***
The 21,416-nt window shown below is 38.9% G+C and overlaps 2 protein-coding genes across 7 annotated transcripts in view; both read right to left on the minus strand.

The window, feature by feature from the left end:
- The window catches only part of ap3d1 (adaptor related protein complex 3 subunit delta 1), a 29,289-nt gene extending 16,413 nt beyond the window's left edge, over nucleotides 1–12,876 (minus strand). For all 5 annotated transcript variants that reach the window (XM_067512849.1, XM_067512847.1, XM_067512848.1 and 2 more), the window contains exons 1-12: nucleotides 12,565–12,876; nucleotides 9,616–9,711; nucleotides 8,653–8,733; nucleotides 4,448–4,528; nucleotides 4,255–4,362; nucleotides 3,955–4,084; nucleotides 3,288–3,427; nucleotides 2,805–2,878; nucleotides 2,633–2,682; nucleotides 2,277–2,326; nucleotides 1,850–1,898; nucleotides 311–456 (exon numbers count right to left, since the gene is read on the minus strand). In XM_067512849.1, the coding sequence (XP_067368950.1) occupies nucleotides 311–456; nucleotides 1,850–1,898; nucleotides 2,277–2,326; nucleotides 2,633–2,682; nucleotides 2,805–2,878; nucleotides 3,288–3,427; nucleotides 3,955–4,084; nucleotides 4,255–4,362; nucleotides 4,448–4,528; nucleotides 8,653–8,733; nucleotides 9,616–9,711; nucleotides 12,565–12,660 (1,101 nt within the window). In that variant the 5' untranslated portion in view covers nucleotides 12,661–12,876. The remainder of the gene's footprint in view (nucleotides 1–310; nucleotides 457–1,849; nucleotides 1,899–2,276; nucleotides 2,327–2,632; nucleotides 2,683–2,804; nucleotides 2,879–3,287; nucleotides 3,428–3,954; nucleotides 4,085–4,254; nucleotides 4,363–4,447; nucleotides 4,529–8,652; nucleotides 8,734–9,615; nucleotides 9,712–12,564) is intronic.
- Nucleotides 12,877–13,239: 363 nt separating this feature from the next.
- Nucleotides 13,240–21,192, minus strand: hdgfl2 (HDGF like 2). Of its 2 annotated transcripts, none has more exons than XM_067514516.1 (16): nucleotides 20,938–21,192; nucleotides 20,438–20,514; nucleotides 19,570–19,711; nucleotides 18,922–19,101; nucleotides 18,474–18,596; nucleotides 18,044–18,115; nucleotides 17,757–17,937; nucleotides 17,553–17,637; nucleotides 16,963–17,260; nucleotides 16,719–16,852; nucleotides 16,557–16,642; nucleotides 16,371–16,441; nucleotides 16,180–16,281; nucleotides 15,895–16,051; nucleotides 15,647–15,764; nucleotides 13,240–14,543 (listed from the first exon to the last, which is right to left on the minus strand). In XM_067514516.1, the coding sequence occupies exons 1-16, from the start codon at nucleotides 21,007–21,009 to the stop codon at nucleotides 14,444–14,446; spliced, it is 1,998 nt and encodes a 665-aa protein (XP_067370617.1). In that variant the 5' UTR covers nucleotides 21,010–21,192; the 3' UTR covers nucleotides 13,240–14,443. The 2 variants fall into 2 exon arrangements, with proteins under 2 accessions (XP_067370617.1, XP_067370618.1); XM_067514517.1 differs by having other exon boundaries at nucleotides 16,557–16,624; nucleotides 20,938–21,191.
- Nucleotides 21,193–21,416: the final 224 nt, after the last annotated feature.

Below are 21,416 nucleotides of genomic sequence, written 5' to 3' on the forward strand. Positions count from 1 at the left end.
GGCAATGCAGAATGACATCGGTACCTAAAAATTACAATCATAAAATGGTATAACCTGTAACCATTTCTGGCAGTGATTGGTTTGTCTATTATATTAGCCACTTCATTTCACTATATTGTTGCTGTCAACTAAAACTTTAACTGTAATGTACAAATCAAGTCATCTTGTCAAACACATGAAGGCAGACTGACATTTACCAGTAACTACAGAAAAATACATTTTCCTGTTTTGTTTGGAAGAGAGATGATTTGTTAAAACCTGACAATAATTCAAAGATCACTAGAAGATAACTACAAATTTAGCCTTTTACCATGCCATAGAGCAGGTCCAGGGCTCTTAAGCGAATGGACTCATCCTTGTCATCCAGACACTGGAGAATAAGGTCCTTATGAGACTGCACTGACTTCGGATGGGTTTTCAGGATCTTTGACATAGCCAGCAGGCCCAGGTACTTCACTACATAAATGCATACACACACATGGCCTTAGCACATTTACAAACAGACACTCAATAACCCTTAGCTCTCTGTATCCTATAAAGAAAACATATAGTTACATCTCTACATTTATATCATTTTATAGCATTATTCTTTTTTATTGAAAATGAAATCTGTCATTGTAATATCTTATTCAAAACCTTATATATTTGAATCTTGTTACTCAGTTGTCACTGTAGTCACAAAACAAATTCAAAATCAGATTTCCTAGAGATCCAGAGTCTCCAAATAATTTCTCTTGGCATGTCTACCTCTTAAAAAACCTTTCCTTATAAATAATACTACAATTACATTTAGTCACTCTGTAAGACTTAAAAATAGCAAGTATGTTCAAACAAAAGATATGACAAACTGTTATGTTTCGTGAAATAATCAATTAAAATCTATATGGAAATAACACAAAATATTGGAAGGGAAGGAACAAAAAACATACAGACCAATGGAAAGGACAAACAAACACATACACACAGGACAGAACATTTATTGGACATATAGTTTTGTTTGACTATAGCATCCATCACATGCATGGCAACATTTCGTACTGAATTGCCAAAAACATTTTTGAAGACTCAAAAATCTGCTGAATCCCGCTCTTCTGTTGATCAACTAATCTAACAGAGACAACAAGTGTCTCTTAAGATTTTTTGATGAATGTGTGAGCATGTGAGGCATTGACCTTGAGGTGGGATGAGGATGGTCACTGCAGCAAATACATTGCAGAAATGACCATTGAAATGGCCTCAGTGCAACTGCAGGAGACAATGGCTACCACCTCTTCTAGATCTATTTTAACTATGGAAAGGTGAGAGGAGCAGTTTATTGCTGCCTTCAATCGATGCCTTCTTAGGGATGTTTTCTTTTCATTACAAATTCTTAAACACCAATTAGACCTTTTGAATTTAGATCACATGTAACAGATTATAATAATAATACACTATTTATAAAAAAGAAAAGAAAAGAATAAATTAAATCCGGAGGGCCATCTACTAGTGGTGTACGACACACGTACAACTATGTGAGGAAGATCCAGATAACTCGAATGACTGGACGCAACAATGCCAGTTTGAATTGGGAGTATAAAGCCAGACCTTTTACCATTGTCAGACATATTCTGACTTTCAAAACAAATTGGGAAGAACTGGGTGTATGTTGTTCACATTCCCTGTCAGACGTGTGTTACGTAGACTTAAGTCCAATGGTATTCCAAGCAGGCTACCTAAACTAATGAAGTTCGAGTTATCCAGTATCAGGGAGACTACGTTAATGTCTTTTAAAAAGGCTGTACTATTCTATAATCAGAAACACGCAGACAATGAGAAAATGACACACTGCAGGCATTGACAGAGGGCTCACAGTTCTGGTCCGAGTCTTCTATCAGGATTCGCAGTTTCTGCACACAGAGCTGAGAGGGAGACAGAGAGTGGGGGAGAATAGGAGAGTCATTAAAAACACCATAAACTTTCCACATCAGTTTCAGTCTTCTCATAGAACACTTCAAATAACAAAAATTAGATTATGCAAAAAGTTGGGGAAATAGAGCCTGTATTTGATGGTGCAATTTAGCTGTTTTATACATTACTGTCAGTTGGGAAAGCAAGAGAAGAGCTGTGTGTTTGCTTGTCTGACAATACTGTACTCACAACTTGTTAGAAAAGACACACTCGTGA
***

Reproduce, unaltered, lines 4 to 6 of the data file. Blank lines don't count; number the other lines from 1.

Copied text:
- Nucleotides 12,877–13,239: 363 nt separating this feature from the next.
- Nucleotides 13,240–21,192, minus strand: hdgfl2 (HDGF like 2). Of its 2 annotated transcripts, none has more exons than XM_067514516.1 (16): nucleotides 20,938–21,192; nucleotides 20,438–20,514; nucleotides 19,570–19,711; nucleotides 18,922–19,101; nucleotides 18,474–18,596; nucleotides 18,044–18,115; nucleotides 17,757–17,937; nucleotides 17,553–17,637; nucleotides 16,963–17,260; nucleotides 16,719–16,852; nucleotides 16,557–16,642; nucleotides 16,371–16,441; nucleotides 16,180–16,281; nucleotides 15,895–16,051; nucleotides 15,647–15,764; nucleotides 13,240–14,543 (listed from the first exon to the last, which is right to left on the minus strand). In XM_067514516.1, the coding sequence occupies exons 1-16, from the start codon at nucleotides 21,007–21,009 to the stop codon at nucleotides 14,444–14,446; spliced, it is 1,998 nt and encodes a 665-aa protein (XP_067370617.1). In that variant the 5' UTR covers nucleotides 21,010–21,192; the 3' UTR covers nucleotides 13,240–14,443. The 2 variants fall into 2 exon arrangements, with proteins under 2 accessions (XP_067370617.1, XP_067370618.1); XM_067514517.1 differs by having other exon boundaries at nucleotides 16,557–16,624; nucleotides 20,938–21,191.
- Nucleotides 21,193–21,416: the final 224 nt, after the last annotated feature.